Lisa Cavicchia [00:37:20] Judith, how about the return to work? Are there. Do you have a sense of how many offices are you at? 50 percent return to work?
Judith Veresuk [00:37:34] We’re probably at about 50 to 60 now. Regina is the capital. We have a lot of provincial government. I believe the provincial government here was waiting for school to reopen and for cottage season to shut down. And so once that happened, we started to see a lot more folks on our downtown streets, in our downtown restaurants. I have to wait to get into a restaurant now, which wasn’t really happening during the summer. So those are things that are good signs. When we talk to the retailers, they’re seeing a lot of folks that come in with that have an I.D. badge hanging off their jacket. So we know that they are working downtown and getting away from their desk and going to the businesses. It’s good to see. But that really was the trigger. It was that return to work where now we’re seeing more foot traffic.
Lisa Cavicchia [00:38:30] Yeah. That’s right. And for a lot of cities, at least cities in Ontario, Quebec and cities even in Alberta, that’s not the case. I was just talking with someone from Downtown Hamilton the other day and they’re saying maybe 20 percent are back. I don’t know what it is in Toronto, but I’m sure it’s quite low as well.
OK, let’s go to Louroz. I want you to talk about your main street because you are a community-oriented main street. And for those who don’t know where York Eglinton business improvement area is, it’s in the old city of York.
Louroz Mercader [00:39:34] Yes, York Eglinton was in the old city of York before it became amalgamated with the city of Toronto. It’s a very resilient community. So like Lisa had mentioned, they’re building an LRT line underneath the main street here on Eglinton and our BIA has three underground stations under construction. So huge impact on our small businesses.
Louroz Mercader [00:40:09] When COVID hit in March, that was like the double whammy for our small businesses. You were asking who should be taking on these initiatives. So a lot of people came knocking on the door of the BIA and early on our volunteer board of directors created an economic recovery strategy for the actual street itself. And it had three main points. One was we wanted to focus on the place. And so our individual community and I think the one upside of this COVID pandemic is that it’s really brought the community together. People kept reaching out to us on social media about how do we support small businesses. And our biggest message to them, as always, is to take your dollars and go spend it in those small businesses.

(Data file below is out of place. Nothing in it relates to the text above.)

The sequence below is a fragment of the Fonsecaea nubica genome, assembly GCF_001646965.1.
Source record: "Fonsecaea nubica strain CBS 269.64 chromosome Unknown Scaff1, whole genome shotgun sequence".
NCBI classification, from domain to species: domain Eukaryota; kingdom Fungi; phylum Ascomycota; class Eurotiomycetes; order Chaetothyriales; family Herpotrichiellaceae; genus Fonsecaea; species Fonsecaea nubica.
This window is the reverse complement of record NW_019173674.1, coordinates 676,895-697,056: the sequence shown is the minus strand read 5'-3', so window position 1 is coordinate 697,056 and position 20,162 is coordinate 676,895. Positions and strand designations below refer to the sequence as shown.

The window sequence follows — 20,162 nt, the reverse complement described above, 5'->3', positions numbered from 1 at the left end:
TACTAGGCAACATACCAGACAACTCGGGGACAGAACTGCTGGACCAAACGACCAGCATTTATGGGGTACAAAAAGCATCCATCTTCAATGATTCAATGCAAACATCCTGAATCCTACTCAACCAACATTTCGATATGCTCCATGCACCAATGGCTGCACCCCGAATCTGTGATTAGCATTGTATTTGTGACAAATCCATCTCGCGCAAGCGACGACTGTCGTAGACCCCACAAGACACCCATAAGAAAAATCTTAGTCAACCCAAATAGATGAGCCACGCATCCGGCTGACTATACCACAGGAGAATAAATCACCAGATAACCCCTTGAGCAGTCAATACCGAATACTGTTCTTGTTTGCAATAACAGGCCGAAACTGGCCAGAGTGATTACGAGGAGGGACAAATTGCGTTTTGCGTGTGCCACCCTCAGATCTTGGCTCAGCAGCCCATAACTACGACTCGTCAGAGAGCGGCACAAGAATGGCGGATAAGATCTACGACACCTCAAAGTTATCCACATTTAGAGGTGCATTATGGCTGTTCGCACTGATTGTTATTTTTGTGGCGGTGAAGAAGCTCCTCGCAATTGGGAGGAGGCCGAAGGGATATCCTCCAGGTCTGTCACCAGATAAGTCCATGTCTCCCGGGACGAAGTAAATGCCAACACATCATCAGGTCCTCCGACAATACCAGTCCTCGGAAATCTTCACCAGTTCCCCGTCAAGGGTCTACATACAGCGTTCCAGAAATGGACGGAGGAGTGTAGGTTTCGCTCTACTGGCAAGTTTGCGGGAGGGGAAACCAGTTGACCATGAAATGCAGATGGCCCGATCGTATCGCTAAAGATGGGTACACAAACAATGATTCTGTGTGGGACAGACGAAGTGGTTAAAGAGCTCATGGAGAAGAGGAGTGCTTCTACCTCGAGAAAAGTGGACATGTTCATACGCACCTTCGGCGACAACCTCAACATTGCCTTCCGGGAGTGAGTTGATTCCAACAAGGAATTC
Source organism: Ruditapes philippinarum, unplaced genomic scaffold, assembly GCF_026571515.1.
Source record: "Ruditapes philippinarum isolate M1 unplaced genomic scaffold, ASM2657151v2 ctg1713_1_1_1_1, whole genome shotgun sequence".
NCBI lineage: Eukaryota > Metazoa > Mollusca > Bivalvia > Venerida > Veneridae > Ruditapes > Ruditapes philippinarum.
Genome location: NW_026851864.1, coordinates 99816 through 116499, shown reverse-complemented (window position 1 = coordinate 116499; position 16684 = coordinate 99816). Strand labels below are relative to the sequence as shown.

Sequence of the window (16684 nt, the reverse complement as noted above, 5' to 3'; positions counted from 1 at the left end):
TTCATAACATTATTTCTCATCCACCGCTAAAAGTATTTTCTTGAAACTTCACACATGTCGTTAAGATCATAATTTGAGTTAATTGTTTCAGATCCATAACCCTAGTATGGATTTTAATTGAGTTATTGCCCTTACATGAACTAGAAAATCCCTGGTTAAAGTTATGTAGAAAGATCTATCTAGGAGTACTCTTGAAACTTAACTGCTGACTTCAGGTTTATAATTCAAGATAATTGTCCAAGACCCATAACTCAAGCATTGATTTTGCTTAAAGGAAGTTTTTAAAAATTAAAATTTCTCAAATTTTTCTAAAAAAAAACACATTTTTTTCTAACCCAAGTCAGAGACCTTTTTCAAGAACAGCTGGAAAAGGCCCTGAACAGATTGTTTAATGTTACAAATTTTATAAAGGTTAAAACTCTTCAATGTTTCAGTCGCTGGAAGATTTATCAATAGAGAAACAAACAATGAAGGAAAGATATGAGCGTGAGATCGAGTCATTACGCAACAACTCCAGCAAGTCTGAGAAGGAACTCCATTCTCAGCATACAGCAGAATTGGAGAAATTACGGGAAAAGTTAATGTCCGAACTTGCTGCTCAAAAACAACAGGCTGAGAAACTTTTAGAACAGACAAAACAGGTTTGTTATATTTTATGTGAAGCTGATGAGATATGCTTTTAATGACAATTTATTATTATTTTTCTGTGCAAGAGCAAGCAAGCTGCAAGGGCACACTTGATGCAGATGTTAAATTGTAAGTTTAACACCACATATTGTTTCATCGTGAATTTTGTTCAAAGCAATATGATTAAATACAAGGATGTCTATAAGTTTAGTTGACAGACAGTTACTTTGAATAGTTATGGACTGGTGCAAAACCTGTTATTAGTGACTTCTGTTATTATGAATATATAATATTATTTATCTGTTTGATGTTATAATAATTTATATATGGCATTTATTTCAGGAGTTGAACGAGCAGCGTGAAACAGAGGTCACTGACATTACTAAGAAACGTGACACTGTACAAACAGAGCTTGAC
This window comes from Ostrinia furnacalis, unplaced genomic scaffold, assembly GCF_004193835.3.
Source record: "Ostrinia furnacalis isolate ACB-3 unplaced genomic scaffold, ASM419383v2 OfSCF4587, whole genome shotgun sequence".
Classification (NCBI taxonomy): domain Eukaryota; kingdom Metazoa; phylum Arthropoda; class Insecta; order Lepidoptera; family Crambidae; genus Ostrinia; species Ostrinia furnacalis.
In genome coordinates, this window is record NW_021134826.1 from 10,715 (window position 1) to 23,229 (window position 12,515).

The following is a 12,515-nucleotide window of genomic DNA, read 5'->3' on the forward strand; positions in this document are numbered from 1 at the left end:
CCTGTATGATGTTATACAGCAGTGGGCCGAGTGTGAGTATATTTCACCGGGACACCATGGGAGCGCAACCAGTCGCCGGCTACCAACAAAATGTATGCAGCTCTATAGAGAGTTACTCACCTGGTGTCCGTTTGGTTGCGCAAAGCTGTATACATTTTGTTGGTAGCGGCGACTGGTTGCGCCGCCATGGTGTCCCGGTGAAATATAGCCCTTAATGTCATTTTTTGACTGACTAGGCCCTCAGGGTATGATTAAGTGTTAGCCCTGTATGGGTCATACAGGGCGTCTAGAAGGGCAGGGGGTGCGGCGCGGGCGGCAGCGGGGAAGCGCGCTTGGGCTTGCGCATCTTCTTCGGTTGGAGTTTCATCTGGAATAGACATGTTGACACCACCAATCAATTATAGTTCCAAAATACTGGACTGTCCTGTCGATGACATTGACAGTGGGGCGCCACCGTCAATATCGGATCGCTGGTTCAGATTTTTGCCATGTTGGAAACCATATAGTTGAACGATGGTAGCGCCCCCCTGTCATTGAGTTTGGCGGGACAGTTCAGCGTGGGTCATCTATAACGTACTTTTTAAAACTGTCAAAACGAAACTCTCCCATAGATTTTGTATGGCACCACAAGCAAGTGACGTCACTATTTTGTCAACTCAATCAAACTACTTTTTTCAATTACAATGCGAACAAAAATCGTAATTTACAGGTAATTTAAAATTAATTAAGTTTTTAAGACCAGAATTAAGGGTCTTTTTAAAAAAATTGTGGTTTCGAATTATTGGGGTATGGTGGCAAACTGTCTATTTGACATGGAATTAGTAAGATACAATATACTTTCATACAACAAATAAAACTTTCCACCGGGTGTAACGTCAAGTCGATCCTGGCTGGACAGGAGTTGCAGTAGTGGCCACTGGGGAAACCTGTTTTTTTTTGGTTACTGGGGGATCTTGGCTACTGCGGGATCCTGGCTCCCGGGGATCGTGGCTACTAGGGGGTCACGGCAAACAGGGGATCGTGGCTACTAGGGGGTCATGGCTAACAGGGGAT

A lot of our retail strip about out of one hundred and fifty retail shops — we have about thirty five barbers, nail salons, tattoo parlors. And we had a lot of takeout establishments that had a really loyal following already. I think they were really already prepared for this pandemic the way that they were set up. And then thankfully now this time around, with the second wave in Toronto, they didn’t close down barber shops.
They did put on restrictions. But really, the role of the BIA and that strategy that I talked about is we really wanted to create that sense of place for the community. I think we were sort of the one stop shop for all the information that was going out there.
We were finding that a lot of small business owners were confused because there were announcements from City Hall, the provincial government, the federal government, and like all these different programs that they could apply to. But we didn’t know how to apply or if they were eligible. We really try to break it down for them about. Here are some targeted links. And how can we help you actually apply for these different grants and funding opportunities?